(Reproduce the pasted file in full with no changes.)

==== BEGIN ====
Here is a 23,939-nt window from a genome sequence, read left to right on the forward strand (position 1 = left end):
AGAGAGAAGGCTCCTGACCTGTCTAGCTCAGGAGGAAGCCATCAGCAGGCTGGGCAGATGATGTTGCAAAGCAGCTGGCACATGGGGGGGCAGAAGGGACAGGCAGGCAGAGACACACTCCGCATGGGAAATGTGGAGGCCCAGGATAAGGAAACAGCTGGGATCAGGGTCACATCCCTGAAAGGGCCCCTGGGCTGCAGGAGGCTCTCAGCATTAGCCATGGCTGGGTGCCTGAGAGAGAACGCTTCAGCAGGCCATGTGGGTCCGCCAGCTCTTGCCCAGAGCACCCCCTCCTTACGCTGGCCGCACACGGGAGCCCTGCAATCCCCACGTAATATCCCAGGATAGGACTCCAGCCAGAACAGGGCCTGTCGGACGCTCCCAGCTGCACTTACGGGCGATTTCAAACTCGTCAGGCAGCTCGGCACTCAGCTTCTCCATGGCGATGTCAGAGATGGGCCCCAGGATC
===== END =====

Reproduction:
Here is a 23,939-nt window from a genome sequence, read left to right on the forward strand (position 1 = left end):
AGAGAGAAGGCTCCTGACCTGTCTAGCTCAGGAGGAAGCCATCAGCAGGCTGGGCAGATGATGTTGCAAAGCAGCTGGCACATGGGGGGGCAGAAGGGACAGGCAGGCAGAGACACACTCCGCATGGGAAATGTGGAGGCCCAGGATAAGGAAACAGCTGGGATCAGGGTCACATCCCTGAAAGGGCCCCTGGGCTGCAGGAGGCTCTCAGCATTAGCCATGGCTGGGTGCCTGAGAGAGAACGCTTCAGCAGGCCATGTGGGTCCGCCAGCTCTTGCCCAGAGCACCCCCTCCTTACGCTGGCCGCACACGGGAGCCCTGCAATCCCCACGTAATATCCCAGGATAGGACTCCAGCCAGAACAGGGCCTGTCGGACGCTCCCAGCTGCACTTACGGGCGATTTCAAACTCGTCAGGCAGCTCGGCACTCAGCTTCTCCATGGCGATGTCAGAGATGGGCCCCAGGATC